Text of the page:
WOODBINE – When she was just 13 years old, Woodbine local Naomi King tried to write a novel in just a month. She hoped to write 50,000 words between Nov. 1 and Nov. 30, but such a thing proved too ambitious.
Several years later, she cracked the code. Now, she is a senior in high school and has published three novels that circulate the county libraries.
Naomi’s first stab at novel writing took place as part of “National Novel Writing Month,” a nonprofit organization that encourages young authors to discover the joy of fast-paced writing each November.
King, who is home-schooled, said she would not have had the time, nor the energy, to try such a thing without being home-schooled and without the support of her mother, Crystal King.
Crystal King thought that the national challenge would fit into Naomi King’s curriculum.
“It’s a crazy challenge. I told her to put a pause on other language arts for that month,” Crystal King, who is also her daughter’s teacher, said.
“Home schooling allowed me to make this my focus,” Naomi King said, thankful for the chance her mother afforded her.
She tried the challenge again each year, at 14, 15, 16, and 17 years old. At 18, she finally wrote a 50,000-word novel in a month.
Although it took her many years to reach that point, the momentum spurred by the challenge always spilled past November. Her first published novel, “Raven Rose,” came out of the first challenge she ever tried. It just took another 10 months to finish.
Like many young authors, Naomi King chose to self-publish “Raven Rose” through Amazon. Its publication was the first time a wider audience had access to her work.
“I was so nervous about it at first,” she said.
“Once it’s out there, anyone can tell you anything about it, but I got a lot of really positive feedback… It gave me a lot of confidence early on to say, ‘Maybe I’m not so bad at this,’” she added.
Naomi King finds support and friendship online when she is deep in the writing trenches.
“I gained a lot of confidence by meeting other teen authors online,” she said, noting that it was hard to find like-minded young people in the county. She bounces ideas off her online friends and finds encouragement from teens who also endure the throes of writing.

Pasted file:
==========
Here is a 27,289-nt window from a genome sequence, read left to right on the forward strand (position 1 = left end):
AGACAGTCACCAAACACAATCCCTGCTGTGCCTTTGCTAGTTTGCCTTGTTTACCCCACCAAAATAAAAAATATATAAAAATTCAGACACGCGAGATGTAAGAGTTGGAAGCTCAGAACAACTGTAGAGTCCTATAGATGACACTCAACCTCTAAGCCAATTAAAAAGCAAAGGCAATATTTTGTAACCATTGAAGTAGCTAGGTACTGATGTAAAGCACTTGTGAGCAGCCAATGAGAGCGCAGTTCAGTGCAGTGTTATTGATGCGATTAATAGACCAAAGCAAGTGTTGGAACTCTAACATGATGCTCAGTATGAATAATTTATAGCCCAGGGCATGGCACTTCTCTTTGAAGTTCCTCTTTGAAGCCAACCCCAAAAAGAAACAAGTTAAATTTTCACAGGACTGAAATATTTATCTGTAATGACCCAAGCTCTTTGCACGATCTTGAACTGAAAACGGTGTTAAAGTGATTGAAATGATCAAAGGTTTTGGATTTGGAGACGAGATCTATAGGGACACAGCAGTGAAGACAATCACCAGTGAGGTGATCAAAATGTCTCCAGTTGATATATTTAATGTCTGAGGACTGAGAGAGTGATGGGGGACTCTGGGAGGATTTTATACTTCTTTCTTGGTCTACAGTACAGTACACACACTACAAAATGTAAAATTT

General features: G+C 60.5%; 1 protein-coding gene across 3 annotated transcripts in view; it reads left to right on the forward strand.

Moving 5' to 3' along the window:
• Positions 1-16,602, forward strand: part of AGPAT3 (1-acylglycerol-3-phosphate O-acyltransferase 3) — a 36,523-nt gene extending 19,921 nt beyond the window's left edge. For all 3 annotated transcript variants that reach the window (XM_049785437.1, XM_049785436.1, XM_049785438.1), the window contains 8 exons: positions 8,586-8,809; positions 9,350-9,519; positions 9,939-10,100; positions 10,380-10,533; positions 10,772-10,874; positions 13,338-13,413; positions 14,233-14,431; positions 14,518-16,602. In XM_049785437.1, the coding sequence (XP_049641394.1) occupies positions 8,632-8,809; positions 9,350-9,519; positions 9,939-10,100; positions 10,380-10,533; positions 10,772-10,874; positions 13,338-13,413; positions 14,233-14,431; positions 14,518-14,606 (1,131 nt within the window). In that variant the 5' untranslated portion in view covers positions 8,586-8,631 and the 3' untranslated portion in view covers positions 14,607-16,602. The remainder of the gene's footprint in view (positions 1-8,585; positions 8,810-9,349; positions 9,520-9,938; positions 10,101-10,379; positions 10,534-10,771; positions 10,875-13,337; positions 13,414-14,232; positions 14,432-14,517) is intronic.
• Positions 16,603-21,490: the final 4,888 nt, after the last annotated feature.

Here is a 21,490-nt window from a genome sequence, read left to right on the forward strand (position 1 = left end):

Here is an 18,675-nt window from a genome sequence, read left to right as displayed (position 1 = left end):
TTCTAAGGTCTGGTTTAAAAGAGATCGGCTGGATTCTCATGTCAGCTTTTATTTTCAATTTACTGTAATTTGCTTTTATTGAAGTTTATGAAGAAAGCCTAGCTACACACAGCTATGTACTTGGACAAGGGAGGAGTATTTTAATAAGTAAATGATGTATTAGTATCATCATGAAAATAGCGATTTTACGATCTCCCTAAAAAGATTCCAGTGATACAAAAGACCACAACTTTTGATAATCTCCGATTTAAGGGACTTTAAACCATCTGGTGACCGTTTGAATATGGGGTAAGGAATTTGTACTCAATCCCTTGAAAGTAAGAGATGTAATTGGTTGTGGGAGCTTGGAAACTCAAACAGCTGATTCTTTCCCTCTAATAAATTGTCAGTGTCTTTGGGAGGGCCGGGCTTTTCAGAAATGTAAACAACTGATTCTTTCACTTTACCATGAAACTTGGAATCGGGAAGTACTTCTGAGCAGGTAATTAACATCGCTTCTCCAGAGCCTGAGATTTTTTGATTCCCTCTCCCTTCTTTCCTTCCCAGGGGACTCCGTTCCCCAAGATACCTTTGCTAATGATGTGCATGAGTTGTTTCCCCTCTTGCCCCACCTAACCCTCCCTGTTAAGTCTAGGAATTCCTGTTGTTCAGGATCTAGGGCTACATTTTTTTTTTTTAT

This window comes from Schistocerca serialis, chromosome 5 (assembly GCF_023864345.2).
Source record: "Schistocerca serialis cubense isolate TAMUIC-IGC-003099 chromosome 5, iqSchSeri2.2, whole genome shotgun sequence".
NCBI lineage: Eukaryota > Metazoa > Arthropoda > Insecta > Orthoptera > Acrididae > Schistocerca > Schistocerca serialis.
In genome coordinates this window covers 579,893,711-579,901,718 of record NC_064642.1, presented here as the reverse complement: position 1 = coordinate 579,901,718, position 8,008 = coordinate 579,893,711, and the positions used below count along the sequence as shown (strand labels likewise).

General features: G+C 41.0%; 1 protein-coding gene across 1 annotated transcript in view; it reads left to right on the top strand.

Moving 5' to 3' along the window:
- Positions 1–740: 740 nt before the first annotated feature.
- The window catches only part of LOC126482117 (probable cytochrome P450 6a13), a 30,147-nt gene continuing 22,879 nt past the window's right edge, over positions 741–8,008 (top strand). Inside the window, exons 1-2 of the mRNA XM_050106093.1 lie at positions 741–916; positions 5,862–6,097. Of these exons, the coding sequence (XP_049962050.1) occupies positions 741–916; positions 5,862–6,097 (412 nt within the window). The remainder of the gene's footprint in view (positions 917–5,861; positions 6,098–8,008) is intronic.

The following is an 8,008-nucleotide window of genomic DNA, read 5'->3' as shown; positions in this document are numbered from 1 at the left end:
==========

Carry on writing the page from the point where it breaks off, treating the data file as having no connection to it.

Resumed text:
Another confidence boost came from a random visit to the Woodbine Library. She strolled in one very ordinary afternoon and was greeted by a prominent display of her books; somebody at the library noticed her work and printed out a sign that read: “Introducing Naomi King, a local teen author.”
Naomi speculates that a lot of people who bought her first book didn’t really read it and bought it just to support her, but her second novel, “The Lights of Isarn,” brought in a lot of bright-eyed younger fans. She was surprised at the small-scale hit it became.
“A lot of middle-school-aged kids were so excited about my books,” she said. “They wanted to talk with me about my work, and it was so cute and so fun. I didn’t think kids so young would be interested in what I was writing.”
Perhaps these readers were brought in by the upbeat tone of her books, which contrasts the common existential and humanist-musings of other science-fiction works.
This lighter mood is intentional; Naomi King remembered being exhausted by all the bleakness in the books she read as a kid.
She said, “When I was younger, I felt like nearly every book I read was dark and depressing and heavy, and I wanted to write something that wasn’t like that… It’s not like I put my religion in there, but there are strokes and themes of hope.”
Naomi hopes that her books, and the sweat she puts into them, will inspire local authors to find their voices. She hopes to land a proper publishing deal someday, but, in the meantime, she teaches writing classes to several of her seven siblings.
Are you a teen author? Do you know anyone with a fascinating local story? Reach out to the author, Collin Hall, at email@example.com.